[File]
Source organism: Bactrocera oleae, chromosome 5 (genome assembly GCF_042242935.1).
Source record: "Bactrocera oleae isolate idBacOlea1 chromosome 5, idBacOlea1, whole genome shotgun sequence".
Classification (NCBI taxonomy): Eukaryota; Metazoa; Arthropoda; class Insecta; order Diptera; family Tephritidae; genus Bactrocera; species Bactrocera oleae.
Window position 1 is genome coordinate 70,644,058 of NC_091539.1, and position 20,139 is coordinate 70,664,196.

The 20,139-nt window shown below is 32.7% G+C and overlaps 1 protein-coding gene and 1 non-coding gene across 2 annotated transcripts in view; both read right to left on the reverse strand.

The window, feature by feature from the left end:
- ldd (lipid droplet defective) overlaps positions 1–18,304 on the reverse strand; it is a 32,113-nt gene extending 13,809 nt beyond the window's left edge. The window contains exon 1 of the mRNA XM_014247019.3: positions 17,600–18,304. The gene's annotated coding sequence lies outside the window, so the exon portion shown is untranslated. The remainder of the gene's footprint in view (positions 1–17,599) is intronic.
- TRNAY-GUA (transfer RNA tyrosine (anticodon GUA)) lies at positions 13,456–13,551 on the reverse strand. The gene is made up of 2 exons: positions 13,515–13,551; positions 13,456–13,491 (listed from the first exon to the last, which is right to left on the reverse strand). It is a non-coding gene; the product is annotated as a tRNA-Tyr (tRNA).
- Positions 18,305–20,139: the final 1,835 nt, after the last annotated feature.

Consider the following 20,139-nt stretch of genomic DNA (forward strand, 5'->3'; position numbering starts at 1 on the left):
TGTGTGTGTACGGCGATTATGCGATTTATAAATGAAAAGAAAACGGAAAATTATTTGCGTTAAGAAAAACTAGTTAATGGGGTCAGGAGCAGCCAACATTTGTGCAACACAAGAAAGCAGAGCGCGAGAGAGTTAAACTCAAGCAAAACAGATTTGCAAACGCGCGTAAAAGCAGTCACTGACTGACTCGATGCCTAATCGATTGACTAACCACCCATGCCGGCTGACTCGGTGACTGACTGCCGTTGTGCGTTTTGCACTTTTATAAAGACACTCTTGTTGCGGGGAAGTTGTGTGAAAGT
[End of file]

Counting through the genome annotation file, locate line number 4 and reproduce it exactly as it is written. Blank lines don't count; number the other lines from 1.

Window position 1 is genome coordinate 70,644,058 of NC_091539.1, and position 20,139 is coordinate 70,664,196.